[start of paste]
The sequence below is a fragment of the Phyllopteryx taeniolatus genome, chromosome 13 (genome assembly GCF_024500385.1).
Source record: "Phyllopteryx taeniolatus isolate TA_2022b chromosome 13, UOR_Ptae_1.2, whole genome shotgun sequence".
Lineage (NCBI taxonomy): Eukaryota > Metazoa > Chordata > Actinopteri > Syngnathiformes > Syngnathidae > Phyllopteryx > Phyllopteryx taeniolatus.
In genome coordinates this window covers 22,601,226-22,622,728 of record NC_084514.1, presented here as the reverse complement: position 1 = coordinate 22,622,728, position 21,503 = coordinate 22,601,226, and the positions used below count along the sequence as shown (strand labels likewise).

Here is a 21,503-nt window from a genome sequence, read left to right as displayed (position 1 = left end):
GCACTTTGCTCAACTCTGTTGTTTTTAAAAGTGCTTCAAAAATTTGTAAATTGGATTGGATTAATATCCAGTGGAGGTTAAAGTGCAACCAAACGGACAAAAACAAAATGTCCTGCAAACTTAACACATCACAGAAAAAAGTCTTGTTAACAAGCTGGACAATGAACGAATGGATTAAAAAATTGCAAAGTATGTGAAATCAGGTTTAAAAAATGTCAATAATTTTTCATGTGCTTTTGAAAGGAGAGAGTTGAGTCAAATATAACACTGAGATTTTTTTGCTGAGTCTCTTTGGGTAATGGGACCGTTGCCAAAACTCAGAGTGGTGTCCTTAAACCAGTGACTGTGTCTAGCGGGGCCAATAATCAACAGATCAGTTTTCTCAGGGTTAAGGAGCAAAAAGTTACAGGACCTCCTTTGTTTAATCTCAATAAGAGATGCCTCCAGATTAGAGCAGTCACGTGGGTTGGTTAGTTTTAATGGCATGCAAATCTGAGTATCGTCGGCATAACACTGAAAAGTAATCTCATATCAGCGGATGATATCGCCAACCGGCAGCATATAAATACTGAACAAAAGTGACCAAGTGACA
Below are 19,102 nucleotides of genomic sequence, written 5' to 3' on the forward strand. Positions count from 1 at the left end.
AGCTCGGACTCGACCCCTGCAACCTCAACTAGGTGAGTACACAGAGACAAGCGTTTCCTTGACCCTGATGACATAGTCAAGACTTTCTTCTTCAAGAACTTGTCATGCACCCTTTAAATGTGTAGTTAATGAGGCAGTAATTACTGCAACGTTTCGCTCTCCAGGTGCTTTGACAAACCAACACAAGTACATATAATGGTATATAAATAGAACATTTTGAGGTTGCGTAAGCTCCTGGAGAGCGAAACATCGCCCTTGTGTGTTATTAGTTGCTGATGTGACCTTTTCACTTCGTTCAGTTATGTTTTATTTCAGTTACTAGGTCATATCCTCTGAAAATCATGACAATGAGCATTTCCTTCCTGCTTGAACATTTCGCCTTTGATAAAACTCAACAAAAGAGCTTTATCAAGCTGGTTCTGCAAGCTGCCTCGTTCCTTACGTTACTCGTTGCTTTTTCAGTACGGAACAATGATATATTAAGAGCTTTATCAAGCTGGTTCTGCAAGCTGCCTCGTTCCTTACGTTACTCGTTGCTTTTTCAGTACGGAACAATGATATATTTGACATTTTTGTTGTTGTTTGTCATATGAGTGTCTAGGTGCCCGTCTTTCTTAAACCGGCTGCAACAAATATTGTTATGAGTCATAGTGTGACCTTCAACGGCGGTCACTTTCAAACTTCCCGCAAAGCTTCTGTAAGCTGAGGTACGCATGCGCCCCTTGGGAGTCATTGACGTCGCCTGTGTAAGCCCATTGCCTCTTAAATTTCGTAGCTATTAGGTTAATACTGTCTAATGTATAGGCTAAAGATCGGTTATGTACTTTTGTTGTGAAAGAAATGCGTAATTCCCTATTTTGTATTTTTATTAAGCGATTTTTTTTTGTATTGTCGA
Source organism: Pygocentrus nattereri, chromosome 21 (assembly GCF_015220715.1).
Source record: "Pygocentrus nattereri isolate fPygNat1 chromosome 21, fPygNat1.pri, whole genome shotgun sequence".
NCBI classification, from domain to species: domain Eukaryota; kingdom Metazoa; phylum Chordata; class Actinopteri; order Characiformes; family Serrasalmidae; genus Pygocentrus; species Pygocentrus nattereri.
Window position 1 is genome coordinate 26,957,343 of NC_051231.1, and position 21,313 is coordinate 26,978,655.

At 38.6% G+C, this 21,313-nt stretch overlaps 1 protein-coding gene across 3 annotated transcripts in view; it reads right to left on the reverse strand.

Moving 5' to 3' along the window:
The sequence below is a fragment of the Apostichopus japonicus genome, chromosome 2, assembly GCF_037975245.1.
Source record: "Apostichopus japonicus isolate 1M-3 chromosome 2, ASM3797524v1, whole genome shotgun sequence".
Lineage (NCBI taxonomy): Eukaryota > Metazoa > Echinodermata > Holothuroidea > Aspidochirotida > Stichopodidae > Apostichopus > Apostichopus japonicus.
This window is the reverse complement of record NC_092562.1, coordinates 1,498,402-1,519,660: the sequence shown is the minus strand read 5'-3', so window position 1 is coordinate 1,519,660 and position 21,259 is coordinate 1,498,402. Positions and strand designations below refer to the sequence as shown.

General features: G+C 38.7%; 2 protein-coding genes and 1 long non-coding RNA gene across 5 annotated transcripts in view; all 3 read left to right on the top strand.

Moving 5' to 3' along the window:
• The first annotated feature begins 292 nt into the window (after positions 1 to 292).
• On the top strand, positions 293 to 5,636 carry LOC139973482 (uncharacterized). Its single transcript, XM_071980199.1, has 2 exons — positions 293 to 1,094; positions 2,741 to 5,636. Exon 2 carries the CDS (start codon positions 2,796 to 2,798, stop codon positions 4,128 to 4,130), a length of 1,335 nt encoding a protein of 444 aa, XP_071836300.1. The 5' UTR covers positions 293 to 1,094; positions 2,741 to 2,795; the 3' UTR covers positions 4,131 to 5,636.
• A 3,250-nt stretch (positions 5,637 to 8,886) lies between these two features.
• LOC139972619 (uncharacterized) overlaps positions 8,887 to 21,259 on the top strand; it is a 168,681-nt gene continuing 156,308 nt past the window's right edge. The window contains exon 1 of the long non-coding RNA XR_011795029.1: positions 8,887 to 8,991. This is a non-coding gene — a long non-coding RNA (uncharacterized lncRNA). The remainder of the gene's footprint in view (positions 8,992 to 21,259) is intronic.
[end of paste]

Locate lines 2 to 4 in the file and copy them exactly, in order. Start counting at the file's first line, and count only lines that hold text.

Source record: "Phyllopteryx taeniolatus isolate TA_2022b chromosome 13, UOR_Ptae_1.2, whole genome shotgun sequence".
Lineage (NCBI taxonomy): Eukaryota > Metazoa > Chordata > Actinopteri > Syngnathiformes > Syngnathidae > Phyllopteryx > Phyllopteryx taeniolatus.
In genome coordinates this window covers 22,601,226-22,622,728 of record NC_084514.1, presented here as the reverse complement: position 1 = coordinate 22,622,728, position 21,503 = coordinate 22,601,226, and the positions used below count along the sequence as shown (strand labels likewise).